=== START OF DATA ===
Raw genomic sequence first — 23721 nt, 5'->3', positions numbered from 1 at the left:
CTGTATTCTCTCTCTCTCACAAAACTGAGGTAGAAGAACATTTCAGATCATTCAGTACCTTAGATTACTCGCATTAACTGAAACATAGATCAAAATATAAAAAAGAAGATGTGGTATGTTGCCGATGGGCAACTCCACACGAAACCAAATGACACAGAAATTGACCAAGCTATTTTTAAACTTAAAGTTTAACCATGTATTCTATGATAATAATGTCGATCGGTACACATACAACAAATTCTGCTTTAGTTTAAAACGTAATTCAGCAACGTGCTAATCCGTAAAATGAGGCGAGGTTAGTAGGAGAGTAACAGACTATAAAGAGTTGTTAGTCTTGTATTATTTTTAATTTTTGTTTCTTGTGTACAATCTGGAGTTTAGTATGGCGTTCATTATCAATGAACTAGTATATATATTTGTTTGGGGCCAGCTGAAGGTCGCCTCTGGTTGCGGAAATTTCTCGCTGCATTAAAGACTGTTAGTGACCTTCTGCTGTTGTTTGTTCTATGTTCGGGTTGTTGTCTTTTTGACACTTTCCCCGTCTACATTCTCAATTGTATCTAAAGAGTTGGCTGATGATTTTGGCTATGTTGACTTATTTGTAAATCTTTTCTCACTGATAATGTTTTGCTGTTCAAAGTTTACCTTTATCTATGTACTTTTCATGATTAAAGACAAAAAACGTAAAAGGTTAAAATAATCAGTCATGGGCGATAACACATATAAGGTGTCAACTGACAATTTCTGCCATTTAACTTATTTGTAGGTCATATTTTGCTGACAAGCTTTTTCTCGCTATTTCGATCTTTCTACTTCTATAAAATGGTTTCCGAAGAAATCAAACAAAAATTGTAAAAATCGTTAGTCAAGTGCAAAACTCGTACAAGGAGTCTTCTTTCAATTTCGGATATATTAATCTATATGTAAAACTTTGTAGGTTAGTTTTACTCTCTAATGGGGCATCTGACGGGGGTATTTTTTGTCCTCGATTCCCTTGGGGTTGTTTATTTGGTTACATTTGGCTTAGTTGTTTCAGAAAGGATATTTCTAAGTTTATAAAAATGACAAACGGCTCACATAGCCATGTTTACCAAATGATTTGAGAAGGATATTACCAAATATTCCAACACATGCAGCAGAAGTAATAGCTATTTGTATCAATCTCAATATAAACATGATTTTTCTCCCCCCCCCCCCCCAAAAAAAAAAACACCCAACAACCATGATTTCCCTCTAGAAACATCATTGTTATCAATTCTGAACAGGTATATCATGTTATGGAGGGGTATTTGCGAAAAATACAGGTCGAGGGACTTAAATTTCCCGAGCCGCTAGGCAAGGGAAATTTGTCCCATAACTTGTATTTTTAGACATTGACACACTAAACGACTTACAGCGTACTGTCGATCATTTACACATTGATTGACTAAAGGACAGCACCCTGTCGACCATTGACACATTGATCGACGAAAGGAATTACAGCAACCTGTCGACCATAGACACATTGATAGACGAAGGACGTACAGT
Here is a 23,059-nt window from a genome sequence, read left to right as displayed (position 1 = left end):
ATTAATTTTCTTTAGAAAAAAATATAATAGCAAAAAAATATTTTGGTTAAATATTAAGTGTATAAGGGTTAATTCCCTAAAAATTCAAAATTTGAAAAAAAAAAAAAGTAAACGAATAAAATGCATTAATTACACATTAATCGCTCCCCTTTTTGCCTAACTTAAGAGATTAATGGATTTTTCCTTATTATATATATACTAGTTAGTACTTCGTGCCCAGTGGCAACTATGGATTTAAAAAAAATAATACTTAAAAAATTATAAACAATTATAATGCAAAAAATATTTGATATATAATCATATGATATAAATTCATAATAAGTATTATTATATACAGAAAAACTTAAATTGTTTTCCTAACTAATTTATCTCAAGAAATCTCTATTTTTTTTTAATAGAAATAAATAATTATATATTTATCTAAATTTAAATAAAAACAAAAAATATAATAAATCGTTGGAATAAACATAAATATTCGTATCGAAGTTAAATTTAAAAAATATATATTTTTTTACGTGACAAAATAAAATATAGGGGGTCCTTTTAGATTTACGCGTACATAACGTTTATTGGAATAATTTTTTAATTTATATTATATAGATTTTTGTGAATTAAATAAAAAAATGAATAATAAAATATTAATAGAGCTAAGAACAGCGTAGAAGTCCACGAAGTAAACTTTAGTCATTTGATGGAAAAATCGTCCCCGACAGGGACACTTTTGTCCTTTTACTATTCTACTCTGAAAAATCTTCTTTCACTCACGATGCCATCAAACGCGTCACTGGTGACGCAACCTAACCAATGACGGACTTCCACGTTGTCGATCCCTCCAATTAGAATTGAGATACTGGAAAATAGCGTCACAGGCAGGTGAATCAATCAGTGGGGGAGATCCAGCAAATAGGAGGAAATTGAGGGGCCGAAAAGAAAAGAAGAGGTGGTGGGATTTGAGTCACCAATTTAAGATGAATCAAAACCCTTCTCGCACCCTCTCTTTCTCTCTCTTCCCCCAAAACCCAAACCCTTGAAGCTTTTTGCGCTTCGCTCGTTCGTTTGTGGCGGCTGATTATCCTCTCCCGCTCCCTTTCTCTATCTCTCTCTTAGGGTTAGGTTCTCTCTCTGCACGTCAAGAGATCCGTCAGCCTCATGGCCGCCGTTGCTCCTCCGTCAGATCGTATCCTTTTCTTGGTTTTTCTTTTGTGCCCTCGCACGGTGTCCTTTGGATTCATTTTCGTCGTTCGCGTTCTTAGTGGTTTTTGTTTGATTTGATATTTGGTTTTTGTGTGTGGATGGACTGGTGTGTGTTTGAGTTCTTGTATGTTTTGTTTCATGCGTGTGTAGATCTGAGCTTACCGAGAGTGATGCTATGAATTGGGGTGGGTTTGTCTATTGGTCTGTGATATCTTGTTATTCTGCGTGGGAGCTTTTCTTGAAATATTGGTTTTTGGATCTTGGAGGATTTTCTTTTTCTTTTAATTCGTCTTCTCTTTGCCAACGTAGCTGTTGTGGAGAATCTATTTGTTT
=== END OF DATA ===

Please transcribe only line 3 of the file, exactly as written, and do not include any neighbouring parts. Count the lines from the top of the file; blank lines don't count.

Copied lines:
Here is a 23,059-nt window from a genome sequence, read left to right as displayed (position 1 = left end):